Being a missionary is a lot like being a potato farmer. He plants, waters, pulls weeds, dusts for insects, and does an awful lot of work without every seeing any potatoes. He works in hope, hoping that one day, he will see fruit. A good missionary will labor indefinitely without any real results and not get discouraged because “he is a trooper”. He obeys orders, and fulfills his tasks with a joyful heart whether there is immediate gain, victory, or positive feedback.

To me as a missionary, probably the number one requirement of a missionary after being saved, and a faithful called servant of Jesus Christ, is endurance in frustration. Anything that can go wrong, will usually go wrong, with two dozen variations of itself.

THE PRIMARY RESULT that must always motivate a missionary is that he or she is fulfilling God’s will. If the missionary is doing that, they are a success. No more needs to be said or required.

4.) There will be needs, lacking, and insufficiencies.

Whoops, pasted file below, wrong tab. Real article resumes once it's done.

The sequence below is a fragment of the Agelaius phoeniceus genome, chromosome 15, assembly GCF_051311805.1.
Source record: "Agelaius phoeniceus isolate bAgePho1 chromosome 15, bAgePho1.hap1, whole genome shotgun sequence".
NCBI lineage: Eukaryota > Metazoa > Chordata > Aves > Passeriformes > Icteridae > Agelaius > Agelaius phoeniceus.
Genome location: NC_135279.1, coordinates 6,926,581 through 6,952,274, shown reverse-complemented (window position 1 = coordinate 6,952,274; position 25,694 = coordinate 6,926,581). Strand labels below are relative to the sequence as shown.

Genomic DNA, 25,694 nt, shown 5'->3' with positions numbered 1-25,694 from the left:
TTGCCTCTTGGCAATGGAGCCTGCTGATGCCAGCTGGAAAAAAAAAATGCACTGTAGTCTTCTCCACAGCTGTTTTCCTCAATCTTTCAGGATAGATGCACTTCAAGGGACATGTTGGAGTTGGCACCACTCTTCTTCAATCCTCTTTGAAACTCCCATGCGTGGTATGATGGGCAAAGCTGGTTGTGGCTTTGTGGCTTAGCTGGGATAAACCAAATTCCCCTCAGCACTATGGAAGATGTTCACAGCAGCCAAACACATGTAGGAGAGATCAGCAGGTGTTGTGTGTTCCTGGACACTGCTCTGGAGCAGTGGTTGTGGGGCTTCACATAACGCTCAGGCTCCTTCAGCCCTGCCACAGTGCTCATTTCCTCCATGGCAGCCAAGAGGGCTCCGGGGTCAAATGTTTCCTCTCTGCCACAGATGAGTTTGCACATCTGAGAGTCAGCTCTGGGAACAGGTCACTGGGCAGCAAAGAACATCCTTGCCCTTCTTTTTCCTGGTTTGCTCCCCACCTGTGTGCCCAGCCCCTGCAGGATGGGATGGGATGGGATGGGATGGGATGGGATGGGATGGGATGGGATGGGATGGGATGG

Paul talked about knowing hardship, suffering, and insufficiencies in his life as a missionary. No matter what you do, you will always have some of your needs go unmet. This is not because God can’t, or because God is grumpy at you for some reason (based in Him or in you). It is because that is how things must be. If we suffer with Christ, we will reign with Christ in eternity. There is a “need” for you to learn to labor when it is hot, uncomfortable, and when you don’t have refreshing (water). There is a spiritual need for you to learn to obey, work, labor, sweat, and continue on without giving up nor complaining, because that is how a Christian laborer learns of his God.